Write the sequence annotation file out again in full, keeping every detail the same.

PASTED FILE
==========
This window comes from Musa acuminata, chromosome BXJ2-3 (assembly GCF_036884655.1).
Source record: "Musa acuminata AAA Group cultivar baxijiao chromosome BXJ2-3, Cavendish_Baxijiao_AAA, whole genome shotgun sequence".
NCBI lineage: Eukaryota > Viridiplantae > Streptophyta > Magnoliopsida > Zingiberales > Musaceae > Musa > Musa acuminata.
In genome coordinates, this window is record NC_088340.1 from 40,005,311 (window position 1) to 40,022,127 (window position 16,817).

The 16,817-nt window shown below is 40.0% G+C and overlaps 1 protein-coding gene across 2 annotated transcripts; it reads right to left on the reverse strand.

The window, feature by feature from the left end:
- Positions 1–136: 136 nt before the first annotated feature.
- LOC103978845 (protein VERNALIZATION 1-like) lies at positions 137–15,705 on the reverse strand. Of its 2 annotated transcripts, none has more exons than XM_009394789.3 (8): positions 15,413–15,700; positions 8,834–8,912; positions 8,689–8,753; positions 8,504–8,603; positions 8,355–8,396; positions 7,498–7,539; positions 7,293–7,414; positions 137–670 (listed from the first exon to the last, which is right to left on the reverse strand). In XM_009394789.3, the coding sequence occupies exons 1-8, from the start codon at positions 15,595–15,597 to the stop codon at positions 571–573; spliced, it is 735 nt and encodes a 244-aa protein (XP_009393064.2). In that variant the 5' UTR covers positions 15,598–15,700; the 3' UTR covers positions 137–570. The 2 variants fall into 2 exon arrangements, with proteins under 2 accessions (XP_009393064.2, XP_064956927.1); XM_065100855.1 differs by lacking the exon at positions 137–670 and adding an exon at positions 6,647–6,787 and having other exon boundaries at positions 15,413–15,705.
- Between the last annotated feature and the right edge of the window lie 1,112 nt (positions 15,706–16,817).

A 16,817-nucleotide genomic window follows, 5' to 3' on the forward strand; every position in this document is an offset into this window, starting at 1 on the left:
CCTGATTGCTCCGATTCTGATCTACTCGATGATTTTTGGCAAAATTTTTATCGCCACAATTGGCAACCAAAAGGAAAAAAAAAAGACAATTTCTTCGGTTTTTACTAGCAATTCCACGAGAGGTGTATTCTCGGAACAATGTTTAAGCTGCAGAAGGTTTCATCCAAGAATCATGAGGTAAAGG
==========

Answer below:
This window comes from Musa acuminata, chromosome BXJ2-3 (assembly GCF_036884655.1).
Source record: "Musa acuminata AAA Group cultivar baxijiao chromosome BXJ2-3, Cavendish_Baxijiao_AAA, whole genome shotgun sequence".
NCBI lineage: Eukaryota > Viridiplantae > Streptophyta > Magnoliopsida > Zingiberales > Musaceae > Musa > Musa acuminata.
In genome coordinates, this window is record NC_088340.1 from 40,005,311 (window position 1) to 40,022,127 (window position 16,817).

The 16,817-nt window shown below is 40.0% G+C and overlaps 1 protein-coding gene across 2 annotated transcripts; it reads right to left on the reverse strand.

The window, feature by feature from the left end:
- Positions 1–136: 136 nt before the first annotated feature.
- LOC103978845 (protein VERNALIZATION 1-like) lies at positions 137–15,705 on the reverse strand. Of its 2 annotated transcripts, none has more exons than XM_009394789.3 (8): positions 15,413–15,700; positions 8,834–8,912; positions 8,689–8,753; positions 8,504–8,603; positions 8,355–8,396; positions 7,498–7,539; positions 7,293–7,414; positions 137–670 (listed from the first exon to the last, which is right to left on the reverse strand). In XM_009394789.3, the coding sequence occupies exons 1-8, from the start codon at positions 15,595–15,597 to the stop codon at positions 571–573; spliced, it is 735 nt and encodes a 244-aa protein (XP_009393064.2). In that variant the 5' UTR covers positions 15,598–15,700; the 3' UTR covers positions 137–570. The 2 variants fall into 2 exon arrangements, with proteins under 2 accessions (XP_009393064.2, XP_064956927.1); XM_065100855.1 differs by lacking the exon at positions 137–670 and adding an exon at positions 6,647–6,787 and having other exon boundaries at positions 15,413–15,705.
- Between the last annotated feature and the right edge of the window lie 1,112 nt (positions 15,706–16,817).

A 16,817-nucleotide genomic window follows, 5' to 3' on the forward strand; every position in this document is an offset into this window, starting at 1 on the left:
CCTGATTGCTCCGATTCTGATCTACTCGATGATTTTTGGCAAAATTTTTATCGCCACAATTGGCAACCAAAAGGAAAAAAAAAAGACAATTTCTTCGGTTTTTACTAGCAATTCCACGAGAGGTGTATTCTCGGAACAATGTTTAAGCTGCAGAAGGTTTCATCCAAGAATCATGAGGTAAAGG